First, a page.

The moral responsibilities created for operators of information networks, like those for computer manufacturers and software designers, are affected by the professional codes for that job. The operators are asked to act in a certain manner in regards to their work—that being if they see illegal behavior on the network, they have a moral duty to respond accordingly. If the illegal behavior is something like trolling, then the operators are required to contact the individual committing the offense and ask him to stop or face further punishment. If the illegal behavior is hacking, however, not only are the operators required to stop the hacker, but to also contact the appropriate authorities to arrest the hacker. On top of external network security responsibilities, operators of information networks have internal network responsibilities. In other words, these operators view information that is private and sensitive (depending on the network); as such, the operators are expected to treat that information accordingly. For example, if the network contains bank accounts, the operators are expected to not take the account information and use it for malicious purposes. Information networks are one form of computer and information technology that require the individuals overseeing the operation of the technology to have an increased hands-on role as dictated by the moral responsibilities for the individuals.

            The other form of computer and information technology that requires this level of hands-on control is the Internet, specifically the rules for the maintainers of the Internet and websites. Like information networks, the Internet covers a wide reaching area and has a near infinite amount of connection ports. Unlike information networks, the Internet has no equivalent in other forms of technology; as such, the moral responsibilities of Internet maintainers are not just pre-existing responsibilities from other professions and technologies customized for the Internet and websites because the Internet is so unique. The responsibilities of Internet and website maintainers are based on a different set of factors: public opinion, existing ethical wisdom, and to a lesser extent, customized pre-existing responsibilities and professional codes. The factors of public opinion and ethical wisdom play the largest roles in deciding the moral responsibilities for maintainers of the Internet, not professional codes like the other forms of computer and information technology. This is because of not only the uniqueness of the Internet, but because public opinion and ethical wisdom are important for deciding how new forms of technology should operate on a moral level.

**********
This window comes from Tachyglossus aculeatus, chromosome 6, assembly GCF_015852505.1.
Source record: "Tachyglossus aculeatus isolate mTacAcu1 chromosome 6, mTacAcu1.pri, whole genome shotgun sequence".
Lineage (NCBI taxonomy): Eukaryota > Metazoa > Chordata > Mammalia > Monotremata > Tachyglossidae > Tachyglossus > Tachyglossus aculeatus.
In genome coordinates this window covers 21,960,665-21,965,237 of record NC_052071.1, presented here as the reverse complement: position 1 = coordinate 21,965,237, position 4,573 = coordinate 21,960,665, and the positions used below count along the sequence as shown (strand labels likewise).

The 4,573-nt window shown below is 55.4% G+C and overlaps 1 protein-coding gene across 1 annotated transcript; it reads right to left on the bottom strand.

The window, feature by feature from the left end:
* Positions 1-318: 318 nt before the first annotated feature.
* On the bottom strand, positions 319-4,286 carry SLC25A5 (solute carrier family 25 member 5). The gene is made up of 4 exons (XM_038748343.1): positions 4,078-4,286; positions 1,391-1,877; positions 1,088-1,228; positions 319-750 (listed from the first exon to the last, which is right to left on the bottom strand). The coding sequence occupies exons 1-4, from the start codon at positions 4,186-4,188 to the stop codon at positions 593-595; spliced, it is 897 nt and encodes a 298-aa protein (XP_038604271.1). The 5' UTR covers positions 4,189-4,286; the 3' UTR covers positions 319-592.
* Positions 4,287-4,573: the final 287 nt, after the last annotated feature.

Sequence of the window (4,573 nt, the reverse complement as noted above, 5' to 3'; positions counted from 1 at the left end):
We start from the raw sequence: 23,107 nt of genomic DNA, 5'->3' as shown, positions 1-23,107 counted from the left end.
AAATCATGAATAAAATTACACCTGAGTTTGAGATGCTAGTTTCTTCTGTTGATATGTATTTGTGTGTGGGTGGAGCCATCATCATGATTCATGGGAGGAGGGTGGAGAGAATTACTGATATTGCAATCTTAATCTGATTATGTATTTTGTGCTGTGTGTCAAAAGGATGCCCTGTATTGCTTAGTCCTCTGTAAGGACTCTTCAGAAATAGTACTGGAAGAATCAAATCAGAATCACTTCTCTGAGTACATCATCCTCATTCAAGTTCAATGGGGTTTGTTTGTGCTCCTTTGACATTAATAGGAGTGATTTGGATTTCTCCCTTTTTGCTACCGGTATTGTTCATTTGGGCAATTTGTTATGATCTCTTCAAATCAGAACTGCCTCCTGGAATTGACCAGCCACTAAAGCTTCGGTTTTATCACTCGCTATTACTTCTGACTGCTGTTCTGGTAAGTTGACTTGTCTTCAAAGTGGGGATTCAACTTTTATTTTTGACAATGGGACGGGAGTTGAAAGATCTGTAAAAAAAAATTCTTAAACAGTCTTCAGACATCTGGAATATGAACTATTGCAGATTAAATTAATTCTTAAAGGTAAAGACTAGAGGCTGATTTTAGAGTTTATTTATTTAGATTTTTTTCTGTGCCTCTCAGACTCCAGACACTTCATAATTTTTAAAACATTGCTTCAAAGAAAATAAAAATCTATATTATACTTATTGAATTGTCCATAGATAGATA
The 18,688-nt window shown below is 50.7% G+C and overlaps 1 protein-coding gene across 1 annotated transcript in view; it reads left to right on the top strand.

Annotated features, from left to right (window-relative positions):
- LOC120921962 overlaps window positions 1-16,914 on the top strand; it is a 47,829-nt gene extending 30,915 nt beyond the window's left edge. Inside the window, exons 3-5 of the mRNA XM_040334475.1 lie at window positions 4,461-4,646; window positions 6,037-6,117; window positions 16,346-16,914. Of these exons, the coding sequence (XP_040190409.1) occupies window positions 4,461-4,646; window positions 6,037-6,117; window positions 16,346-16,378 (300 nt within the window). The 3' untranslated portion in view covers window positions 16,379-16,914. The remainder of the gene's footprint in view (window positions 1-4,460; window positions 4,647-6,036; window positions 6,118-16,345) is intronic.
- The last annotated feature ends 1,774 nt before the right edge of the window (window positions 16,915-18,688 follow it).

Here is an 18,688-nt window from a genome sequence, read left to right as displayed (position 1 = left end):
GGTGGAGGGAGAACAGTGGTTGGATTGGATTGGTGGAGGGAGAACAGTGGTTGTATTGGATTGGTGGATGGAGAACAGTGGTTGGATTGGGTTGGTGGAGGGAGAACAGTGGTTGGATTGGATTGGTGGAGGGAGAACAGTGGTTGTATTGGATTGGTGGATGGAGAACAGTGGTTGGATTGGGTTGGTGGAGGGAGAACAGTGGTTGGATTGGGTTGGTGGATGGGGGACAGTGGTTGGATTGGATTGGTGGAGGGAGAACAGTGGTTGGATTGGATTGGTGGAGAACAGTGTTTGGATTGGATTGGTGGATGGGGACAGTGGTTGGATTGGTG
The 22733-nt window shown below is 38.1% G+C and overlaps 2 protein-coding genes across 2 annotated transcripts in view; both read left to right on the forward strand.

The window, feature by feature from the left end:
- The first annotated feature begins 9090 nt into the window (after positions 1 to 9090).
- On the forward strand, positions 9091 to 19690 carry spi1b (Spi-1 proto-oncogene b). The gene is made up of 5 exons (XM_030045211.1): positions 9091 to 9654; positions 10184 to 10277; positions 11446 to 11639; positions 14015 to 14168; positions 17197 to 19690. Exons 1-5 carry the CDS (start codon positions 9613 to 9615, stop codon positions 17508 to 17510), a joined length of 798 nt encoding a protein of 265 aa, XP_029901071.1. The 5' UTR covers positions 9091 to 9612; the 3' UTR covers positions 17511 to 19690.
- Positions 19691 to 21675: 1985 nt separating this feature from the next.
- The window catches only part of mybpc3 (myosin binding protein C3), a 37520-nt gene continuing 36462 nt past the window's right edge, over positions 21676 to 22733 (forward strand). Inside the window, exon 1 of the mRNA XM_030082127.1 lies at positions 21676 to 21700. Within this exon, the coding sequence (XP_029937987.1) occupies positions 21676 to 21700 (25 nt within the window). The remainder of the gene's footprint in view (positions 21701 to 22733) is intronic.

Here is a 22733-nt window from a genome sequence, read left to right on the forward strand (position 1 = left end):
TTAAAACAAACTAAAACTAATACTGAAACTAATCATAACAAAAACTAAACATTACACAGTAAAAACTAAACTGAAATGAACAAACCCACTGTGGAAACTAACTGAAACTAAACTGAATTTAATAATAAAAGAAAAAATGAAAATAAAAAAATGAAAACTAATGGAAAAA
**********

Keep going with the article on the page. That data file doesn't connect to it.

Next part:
Public opinion matters in deciding moral responsibilities for new technologies is because the public usually has the final word on whether or not a new technology will be popular enough to demand a set of moral responsibilities be created. The Internet—in its early days—had very little regulation or moral responsibilities placed on it. When it became clear that not only were more and more people were using the Internet, but that some of the people using the Internet were potential criminals (people who had never committed a crime before but were using the Internet to commit one) or registered criminals, the alarm was sounded for the implementation of moral responsibilities for the Internet. Since the Internet was so new and original, there were very little pre-existing moral responsibilities used by other technologies as well as professional guidelines for various professions that could carry over to the Internet and still be enforceable. Thus, the only place left to turn was ethical wisdom for establishing the moral responsibilities of maintainers of the Internet and websites.